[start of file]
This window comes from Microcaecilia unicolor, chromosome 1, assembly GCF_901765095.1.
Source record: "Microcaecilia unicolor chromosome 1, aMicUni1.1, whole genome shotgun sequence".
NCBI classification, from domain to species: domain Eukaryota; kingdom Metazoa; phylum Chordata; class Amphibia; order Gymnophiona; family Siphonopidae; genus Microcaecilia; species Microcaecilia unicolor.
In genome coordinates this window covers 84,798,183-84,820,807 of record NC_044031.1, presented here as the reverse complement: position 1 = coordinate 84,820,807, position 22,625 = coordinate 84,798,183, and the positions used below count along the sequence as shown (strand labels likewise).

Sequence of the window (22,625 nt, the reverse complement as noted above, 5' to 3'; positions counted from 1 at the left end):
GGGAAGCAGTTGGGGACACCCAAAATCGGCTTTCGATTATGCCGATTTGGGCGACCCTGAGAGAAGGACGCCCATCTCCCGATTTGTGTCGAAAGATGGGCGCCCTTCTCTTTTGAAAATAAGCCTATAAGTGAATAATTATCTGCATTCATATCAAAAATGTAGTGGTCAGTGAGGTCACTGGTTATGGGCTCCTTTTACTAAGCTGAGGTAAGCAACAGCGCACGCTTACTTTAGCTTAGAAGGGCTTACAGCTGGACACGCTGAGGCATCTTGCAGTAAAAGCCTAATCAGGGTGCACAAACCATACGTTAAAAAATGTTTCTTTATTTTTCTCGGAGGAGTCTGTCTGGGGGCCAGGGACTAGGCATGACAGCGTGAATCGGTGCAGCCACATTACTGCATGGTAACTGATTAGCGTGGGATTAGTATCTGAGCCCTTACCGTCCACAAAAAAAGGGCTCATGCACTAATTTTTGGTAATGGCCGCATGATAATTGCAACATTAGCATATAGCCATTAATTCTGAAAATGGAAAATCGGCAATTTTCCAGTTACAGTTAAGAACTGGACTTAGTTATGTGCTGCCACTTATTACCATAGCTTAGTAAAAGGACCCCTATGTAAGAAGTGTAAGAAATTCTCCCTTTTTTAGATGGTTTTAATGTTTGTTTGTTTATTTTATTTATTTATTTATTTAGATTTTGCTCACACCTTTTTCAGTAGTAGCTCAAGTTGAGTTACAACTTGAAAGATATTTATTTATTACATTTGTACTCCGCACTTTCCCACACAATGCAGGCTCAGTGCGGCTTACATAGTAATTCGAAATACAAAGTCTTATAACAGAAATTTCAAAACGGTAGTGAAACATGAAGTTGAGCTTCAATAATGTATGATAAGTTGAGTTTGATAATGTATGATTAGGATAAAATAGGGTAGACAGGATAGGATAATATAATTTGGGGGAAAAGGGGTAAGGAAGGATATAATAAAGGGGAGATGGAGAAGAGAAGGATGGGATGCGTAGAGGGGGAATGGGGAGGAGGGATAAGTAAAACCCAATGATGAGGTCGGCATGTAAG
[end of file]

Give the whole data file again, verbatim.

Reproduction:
This window comes from Microcaecilia unicolor, chromosome 1, assembly GCF_901765095.1.
Source record: "Microcaecilia unicolor chromosome 1, aMicUni1.1, whole genome shotgun sequence".
NCBI classification, from domain to species: domain Eukaryota; kingdom Metazoa; phylum Chordata; class Amphibia; order Gymnophiona; family Siphonopidae; genus Microcaecilia; species Microcaecilia unicolor.
In genome coordinates this window covers 84,798,183-84,820,807 of record NC_044031.1, presented here as the reverse complement: position 1 = coordinate 84,820,807, position 22,625 = coordinate 84,798,183, and the positions used below count along the sequence as shown (strand labels likewise).

Sequence of the window (22,625 nt, the reverse complement as noted above, 5' to 3'; positions counted from 1 at the left end):
GGGAAGCAGTTGGGGACACCCAAAATCGGCTTTCGATTATGCCGATTTGGGCGACCCTGAGAGAAGGACGCCCATCTCCCGATTTGTGTCGAAAGATGGGCGCCCTTCTCTTTTGAAAATAAGCCTATAAGTGAATAATTATCTGCATTCATATCAAAAATGTAGTGGTCAGTGAGGTCACTGGTTATGGGCTCCTTTTACTAAGCTGAGGTAAGCAACAGCGCACGCTTACTTTAGCTTAGAAGGGCTTACAGCTGGACACGCTGAGGCATCTTGCAGTAAAAGCCTAATCAGGGTGCACAAACCATACGTTAAAAAATGTTTCTTTATTTTTCTCGGAGGAGTCTGTCTGGGGGCCAGGGACTAGGCATGACAGCGTGAATCGGTGCAGCCACATTACTGCATGGTAACTGATTAGCGTGGGATTAGTATCTGAGCCCTTACCGTCCACAAAAAAAGGGCTCATGCACTAATTTTTGGTAATGGCCGCATGATAATTGCAACATTAGCATATAGCCATTAATTCTGAAAATGGAAAATCGGCAATTTTCCAGTTACAGTTAAGAACTGGACTTAGTTATGTGCTGCCACTTATTACCATAGCTTAGTAAAAGGACCCCTATGTAAGAAGTGTAAGAAATTCTCCCTTTTTTAGATGGTTTTAATGTTTGTTTGTTTATTTTATTTATTTATTTATTTAGATTTTGCTCACACCTTTTTCAGTAGTAGCTCAAGTTGAGTTACAACTTGAAAGATATTTATTTATTACATTTGTACTCCGCACTTTCCCACACAATGCAGGCTCAGTGCGGCTTACATAGTAATTCGAAATACAAAGTCTTATAACAGAAATTTCAAAACGGTAGTGAAACATGAAGTTGAGCTTCAATAATGTATGATAAGTTGAGTTTGATAATGTATGATTAGGATAAAATAGGGTAGACAGGATAGGATAATATAATTTGGGGGAAAAGGGGTAAGGAAGGATATAATAAAGGGGAGATGGAGAAGAGAAGGATGGGATGCGTAGAGGGGGAATGGGGAGGAGGGATAAGTAAAACCCAATGATGAGGTCGGCATGTAAG